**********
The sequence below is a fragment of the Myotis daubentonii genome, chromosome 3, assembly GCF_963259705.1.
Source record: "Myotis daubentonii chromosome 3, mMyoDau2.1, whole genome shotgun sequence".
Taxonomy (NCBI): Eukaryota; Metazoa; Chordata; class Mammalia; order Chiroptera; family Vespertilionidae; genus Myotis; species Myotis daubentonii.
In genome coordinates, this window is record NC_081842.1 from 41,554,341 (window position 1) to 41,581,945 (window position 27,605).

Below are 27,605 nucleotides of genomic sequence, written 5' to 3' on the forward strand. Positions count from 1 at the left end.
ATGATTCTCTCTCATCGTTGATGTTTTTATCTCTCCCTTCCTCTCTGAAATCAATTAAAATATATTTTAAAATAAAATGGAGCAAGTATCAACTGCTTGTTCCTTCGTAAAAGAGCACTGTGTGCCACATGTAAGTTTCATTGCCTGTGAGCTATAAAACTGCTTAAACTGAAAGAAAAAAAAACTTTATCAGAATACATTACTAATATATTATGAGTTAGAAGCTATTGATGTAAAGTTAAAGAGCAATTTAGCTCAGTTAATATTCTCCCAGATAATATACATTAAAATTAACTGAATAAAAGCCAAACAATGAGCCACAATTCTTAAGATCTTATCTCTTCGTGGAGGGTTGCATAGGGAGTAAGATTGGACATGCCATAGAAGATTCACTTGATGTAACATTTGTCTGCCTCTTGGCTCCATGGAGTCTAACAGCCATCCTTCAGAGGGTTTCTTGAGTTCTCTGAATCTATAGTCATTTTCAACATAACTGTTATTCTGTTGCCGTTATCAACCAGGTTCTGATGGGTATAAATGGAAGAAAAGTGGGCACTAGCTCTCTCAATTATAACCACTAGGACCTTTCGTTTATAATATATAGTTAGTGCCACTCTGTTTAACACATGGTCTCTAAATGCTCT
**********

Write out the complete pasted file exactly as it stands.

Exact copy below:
The sequence below is a fragment of the Myotis daubentonii genome, chromosome 3, assembly GCF_963259705.1.
Source record: "Myotis daubentonii chromosome 3, mMyoDau2.1, whole genome shotgun sequence".
Taxonomy (NCBI): Eukaryota; Metazoa; Chordata; class Mammalia; order Chiroptera; family Vespertilionidae; genus Myotis; species Myotis daubentonii.
In genome coordinates, this window is record NC_081842.1 from 41,554,341 (window position 1) to 41,581,945 (window position 27,605).

Below are 27,605 nucleotides of genomic sequence, written 5' to 3' on the forward strand. Positions count from 1 at the left end.
ATGATTCTCTCTCATCGTTGATGTTTTTATCTCTCCCTTCCTCTCTGAAATCAATTAAAATATATTTTAAAATAAAATGGAGCAAGTATCAACTGCTTGTTCCTTCGTAAAAGAGCACTGTGTGCCACATGTAAGTTTCATTGCCTGTGAGCTATAAAACTGCTTAAACTGAAAGAAAAAAAAACTTTATCAGAATACATTACTAATATATTATGAGTTAGAAGCTATTGATGTAAAGTTAAAGAGCAATTTAGCTCAGTTAATATTCTCCCAGATAATATACATTAAAATTAACTGAATAAAAGCCAAACAATGAGCCACAATTCTTAAGATCTTATCTCTTCGTGGAGGGTTGCATAGGGAGTAAGATTGGACATGCCATAGAAGATTCACTTGATGTAACATTTGTCTGCCTCTTGGCTCCATGGAGTCTAACAGCCATCCTTCAGAGGGTTTCTTGAGTTCTCTGAATCTATAGTCATTTTCAACATAACTGTTATTCTGTTGCCGTTATCAACCAGGTTCTGATGGGTATAAATGGAAGAAAAGTGGGCACTAGCTCTCTCAATTATAACCACTAGGACCTTTCGTTTATAATATATAGTTAGTGCCACTCTGTTTAACACATGGTCTCTAAATGCTCT